GMH added that neutralization by arms movements was inferior compared to that of neutralization by the body and neutralization by the body is inferior to that of neutralization by changing of stance. If a student falls every time he is being pushed but once he is able to neutralize such force, he will not be pushed over any longer. The person who uses force who initially was able to push over his opponent soon realizes the ineffectiveness of using force and would then decide to practice ‘song’. However, it is important to realize that it will take some time for the same person to unlearn his method before he can start learning to practice ‘song’. In this respect, it would be better for him to learn to practice ‘song’ at the very onset. The above incident indicates that there are three methods in learning tai chi: (1) method with little effort but with resounding results (2) irrelevant method (3) method with much effort but with meager results.
The standard of placing ‘song’ as the main criteria in tai chi by GMH could be illustrated in an incident when I was accompanying him to one of the functions. A fellow compatriot asked GMH why he was not hosting a tai chi pushing hand competition. GMH merely shook his head. When probed further, he sighed and said, “If I am made an umpire, I would judge the one who used force and remained upright as the loser, while the one who nullified and neutralized but fell onto the ground as the winner. Could you then picture the consequence?” GMH continued, “Learning tai chi is difficult whilst teaching tai chi is even much more difficult.”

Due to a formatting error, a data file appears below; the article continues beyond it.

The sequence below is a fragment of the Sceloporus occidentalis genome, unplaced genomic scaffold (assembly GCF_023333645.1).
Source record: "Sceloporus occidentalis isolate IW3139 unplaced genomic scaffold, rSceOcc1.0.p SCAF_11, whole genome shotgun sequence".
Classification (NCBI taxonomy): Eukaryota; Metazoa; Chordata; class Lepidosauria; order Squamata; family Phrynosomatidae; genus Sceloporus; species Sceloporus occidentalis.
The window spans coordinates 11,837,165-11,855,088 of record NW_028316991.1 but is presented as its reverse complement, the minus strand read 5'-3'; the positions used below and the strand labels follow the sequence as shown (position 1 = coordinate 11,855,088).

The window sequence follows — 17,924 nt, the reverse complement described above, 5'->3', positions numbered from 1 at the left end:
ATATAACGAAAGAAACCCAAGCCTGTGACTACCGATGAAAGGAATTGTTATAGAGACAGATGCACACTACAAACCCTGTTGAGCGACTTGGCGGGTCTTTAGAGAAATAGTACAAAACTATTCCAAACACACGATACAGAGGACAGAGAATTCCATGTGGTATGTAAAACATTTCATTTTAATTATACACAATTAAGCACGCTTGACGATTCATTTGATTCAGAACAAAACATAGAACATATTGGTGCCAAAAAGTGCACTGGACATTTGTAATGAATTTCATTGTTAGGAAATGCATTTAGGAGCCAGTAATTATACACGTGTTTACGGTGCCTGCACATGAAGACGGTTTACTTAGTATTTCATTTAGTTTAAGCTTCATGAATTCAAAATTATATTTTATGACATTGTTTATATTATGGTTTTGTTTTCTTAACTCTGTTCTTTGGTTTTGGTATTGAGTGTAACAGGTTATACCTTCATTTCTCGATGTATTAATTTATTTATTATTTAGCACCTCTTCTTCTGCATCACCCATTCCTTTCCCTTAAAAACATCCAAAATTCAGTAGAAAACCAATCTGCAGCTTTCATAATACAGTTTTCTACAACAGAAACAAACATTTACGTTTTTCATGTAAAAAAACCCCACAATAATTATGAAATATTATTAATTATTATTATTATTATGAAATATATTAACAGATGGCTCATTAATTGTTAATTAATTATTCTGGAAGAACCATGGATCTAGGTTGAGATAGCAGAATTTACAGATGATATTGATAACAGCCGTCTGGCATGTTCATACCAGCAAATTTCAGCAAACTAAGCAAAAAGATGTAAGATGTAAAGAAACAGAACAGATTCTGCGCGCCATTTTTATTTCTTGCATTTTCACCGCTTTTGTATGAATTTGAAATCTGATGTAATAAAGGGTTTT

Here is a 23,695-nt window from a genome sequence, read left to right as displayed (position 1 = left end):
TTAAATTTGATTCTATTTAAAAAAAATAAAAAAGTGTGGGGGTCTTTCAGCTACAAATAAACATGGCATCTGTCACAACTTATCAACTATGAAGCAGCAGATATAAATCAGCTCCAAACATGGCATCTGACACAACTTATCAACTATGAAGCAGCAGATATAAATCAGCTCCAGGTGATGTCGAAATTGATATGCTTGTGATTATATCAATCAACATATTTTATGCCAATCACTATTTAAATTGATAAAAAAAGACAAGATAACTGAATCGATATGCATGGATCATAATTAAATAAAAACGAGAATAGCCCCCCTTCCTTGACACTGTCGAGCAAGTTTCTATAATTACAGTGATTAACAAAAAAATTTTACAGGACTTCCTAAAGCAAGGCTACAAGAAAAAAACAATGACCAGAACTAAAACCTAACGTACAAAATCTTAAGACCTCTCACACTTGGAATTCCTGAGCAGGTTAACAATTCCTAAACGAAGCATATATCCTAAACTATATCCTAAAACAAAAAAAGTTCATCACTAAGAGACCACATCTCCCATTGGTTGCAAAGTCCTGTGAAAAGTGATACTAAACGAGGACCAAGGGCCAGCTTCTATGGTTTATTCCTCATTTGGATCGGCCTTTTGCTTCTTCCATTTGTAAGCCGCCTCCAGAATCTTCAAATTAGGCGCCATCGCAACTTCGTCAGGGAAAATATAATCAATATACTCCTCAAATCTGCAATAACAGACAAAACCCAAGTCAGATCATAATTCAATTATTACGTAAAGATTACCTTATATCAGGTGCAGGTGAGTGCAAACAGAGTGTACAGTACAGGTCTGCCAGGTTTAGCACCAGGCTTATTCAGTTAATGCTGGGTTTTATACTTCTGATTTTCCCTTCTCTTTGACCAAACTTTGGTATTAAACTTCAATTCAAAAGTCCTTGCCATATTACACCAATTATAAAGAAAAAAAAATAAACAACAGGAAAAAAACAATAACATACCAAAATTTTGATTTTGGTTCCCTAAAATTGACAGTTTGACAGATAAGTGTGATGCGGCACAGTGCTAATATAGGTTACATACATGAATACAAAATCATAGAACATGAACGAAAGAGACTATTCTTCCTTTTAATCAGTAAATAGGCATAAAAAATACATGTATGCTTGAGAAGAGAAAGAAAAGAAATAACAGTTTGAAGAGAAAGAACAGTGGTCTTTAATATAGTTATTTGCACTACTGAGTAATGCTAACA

When one is able to achieve tranquility and being magnanimous when dealing with others, then one is ready to learn tai chi starting from the physiological standpoint. With the various training undergone in loosening and relaxation of physical body joints, muscles and ligaments as well as the right mental attitudes, one is thus conditioned to the prerequisites of the practice of tai chi. Armed with the knowledge and theory of physics and psychology, one would then be able to put tai chi into application. GMH said that while in training, the body has to be first conditioned to be “relaxed and soft” and then to be “‘song’ and nimble”. Both these sets are interdependent and interconnected for tai chi to be in application. If one is “‘song’ and nimble” but not “relaxed and soft”, it is impossible for simultaneous neutralization and expulsion to take effect, as without being “relaxed and soft”, it is then ‘hard’ and hardness causes blockage in mindfulness concentration and chi flow along the meridians. On the other hand, when one is “relaxed and soft” but not “‘song’ and nimble”, it can only result in neutralization without expulsion as being soft is likened to dough with only absorption property. Concentration, mindfulness and chi do not reach the fingers and the toes and there is no expulsion property in this situation. Thus, being “relaxed and soft” and “‘song’ and nimble” are interdependent for successful execution. Equipped with these attributes, the whole body will be able to react and yield through non-acceptance of external force and be able to neutralize and expulse simultaneously and have the capability of countering hardness with softness. When one has reached this stage, one’s learning in tai chi becomes relatively easy.